What’s the disclosure bundle

The disclosure ‘bundle’ is the set of documents and evidence referred to in the disclosure letter.

For example, if the seller has given a warranty that they have disclosed details of all its material supplier agreements (such as those worth over a certain amount), copies of these will be included in the disclosure bundle.

Depending on the size of the transaction, disclosure bundles can vary in length from a few pages to reams of paper. They are now often held virtually along with a paper index of the documents in the data room.

There will be two copies of the disclosure bundle:

  1. One for the seller
  2. One for the buyer

Once the disclosure letter and bundle have been agreed, the legal team for each of the seller and the buyer will meet and go through the two disclosure bundles to ensure that they are the same. They will usually initial each of the documents, or sometimes, every page, although now, in the age of electronically-held files, the paper index may simply be initialled.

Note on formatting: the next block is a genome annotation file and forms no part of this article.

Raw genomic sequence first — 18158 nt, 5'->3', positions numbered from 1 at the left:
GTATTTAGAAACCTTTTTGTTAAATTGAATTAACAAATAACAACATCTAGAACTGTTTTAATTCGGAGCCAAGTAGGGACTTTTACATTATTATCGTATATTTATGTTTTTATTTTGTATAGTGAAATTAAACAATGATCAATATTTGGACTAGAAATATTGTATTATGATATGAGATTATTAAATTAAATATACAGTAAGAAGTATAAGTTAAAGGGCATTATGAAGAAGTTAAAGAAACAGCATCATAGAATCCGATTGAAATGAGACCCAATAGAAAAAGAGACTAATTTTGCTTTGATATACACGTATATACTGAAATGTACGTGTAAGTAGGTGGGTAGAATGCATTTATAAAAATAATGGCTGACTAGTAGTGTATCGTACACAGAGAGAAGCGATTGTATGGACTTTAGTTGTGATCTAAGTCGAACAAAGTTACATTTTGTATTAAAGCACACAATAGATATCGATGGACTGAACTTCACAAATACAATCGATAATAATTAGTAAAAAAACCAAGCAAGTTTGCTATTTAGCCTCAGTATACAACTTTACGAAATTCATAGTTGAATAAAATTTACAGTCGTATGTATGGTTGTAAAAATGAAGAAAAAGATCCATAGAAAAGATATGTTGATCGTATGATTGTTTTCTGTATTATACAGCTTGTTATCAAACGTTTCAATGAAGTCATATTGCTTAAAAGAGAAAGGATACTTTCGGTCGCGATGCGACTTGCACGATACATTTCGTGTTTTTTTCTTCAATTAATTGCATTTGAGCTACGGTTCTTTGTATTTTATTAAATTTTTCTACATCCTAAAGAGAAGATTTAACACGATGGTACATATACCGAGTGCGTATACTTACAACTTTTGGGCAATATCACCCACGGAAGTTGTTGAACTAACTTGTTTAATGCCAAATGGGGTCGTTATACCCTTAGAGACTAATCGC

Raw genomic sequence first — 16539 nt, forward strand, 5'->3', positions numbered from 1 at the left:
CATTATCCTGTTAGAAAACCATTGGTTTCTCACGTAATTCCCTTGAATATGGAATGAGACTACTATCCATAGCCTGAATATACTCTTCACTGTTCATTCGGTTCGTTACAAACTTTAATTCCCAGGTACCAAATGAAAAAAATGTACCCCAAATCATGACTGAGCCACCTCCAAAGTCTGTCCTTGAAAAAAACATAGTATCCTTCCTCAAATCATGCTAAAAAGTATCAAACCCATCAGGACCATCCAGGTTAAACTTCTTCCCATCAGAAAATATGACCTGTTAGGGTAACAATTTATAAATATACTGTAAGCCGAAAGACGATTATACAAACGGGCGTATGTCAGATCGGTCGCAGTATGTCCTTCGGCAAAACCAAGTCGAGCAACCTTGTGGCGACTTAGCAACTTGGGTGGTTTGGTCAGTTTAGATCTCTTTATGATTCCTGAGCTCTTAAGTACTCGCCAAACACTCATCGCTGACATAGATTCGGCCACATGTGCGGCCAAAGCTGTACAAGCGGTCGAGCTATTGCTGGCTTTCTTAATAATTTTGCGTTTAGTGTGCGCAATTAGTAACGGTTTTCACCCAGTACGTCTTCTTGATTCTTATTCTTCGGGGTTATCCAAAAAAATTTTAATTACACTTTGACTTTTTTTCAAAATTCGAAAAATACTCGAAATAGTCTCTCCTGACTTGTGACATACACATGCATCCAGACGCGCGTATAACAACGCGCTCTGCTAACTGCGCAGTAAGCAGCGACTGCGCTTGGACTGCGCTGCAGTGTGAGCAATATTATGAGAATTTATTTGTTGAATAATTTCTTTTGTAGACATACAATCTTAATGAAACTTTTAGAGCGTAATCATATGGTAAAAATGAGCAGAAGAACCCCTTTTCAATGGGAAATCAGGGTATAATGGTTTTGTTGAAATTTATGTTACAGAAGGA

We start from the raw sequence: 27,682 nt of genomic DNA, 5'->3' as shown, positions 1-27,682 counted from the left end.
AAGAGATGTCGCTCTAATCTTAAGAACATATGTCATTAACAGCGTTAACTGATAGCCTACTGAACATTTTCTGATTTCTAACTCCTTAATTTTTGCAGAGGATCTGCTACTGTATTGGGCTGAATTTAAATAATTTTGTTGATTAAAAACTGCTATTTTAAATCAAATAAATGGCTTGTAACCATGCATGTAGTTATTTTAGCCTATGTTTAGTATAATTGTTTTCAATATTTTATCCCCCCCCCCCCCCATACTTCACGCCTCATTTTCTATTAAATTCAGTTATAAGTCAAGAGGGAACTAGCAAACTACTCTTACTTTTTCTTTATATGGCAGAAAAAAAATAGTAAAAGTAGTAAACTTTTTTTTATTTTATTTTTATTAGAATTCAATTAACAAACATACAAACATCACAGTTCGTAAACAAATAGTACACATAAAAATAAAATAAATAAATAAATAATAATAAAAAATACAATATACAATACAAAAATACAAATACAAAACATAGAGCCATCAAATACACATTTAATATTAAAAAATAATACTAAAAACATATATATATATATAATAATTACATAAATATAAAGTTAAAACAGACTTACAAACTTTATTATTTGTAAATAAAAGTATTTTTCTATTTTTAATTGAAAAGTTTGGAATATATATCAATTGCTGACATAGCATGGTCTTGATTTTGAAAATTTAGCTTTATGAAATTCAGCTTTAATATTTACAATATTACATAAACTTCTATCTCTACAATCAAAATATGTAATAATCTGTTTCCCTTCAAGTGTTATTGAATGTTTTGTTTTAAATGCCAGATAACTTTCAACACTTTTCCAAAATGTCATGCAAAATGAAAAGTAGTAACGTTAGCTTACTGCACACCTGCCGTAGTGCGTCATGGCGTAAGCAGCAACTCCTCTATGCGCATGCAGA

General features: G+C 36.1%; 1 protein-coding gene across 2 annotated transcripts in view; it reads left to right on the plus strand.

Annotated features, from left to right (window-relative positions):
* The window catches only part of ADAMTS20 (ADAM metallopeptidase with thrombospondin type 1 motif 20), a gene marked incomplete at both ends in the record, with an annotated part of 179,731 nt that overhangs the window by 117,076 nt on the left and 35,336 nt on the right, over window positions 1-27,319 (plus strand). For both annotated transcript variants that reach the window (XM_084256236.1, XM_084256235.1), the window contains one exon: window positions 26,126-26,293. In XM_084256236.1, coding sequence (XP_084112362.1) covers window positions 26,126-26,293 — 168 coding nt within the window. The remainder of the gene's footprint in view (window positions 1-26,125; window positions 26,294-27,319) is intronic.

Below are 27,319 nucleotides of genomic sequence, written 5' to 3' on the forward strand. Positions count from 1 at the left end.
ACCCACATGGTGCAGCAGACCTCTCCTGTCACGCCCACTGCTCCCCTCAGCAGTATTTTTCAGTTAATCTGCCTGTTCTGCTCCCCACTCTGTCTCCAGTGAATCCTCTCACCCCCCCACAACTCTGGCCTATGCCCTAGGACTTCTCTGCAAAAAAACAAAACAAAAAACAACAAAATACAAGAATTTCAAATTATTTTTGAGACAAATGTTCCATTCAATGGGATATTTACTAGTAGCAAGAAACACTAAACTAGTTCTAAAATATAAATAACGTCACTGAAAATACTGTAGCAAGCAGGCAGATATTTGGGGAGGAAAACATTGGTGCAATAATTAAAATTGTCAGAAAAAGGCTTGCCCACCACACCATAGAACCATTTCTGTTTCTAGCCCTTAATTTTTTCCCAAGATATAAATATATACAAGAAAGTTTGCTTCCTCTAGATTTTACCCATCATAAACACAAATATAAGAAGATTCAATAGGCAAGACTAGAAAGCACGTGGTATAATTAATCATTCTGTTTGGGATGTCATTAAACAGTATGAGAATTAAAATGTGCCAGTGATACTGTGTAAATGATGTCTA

General disclosures

Certain information will be deemed to have been disclosed to the buyer, and this information is known as the ‘general disclosures’.

General disclosures comprise certain public information and searches/fact-checking exercises which are quite standard across all acquisitions. They will include, for example, a review of the target company’s statutory books, a search at Companies House, property searches, and so on. That said, they are often more heavily negotiated than the specific disclosures but tend to be dealt with by the parties’ legal teams and often do not require much input from the buyer.

The seller will want the general disclosures to be as wide as possible, for example, by saying that all information that comes up in a search before completion will be deemed to have been disclosed.

The buyer, on the other hand, will seek to limit the general disclosures by limiting them to those searches they’ve made, or specifying the date on which they carried out the search. For example, ‘all information filed at Companies House on [insert date of search]’.

If the target company has been established for a long time, the buyer may also limit the general disclosures by specifying a backstop date, for example, information registered at Companies House before a certain date will not be deemed to have been disclosed.

Specific disclosures

Specific disclosures are the disclosures against the actual warranties in the purchase agreement.

So, for example, a warranty may state that the seller hasn’t recently dismissed any of its employees. If, in reality, they have dismissed a member of staff, they’ll include details in the ‘specific disclosure’ section of the disclosure letter.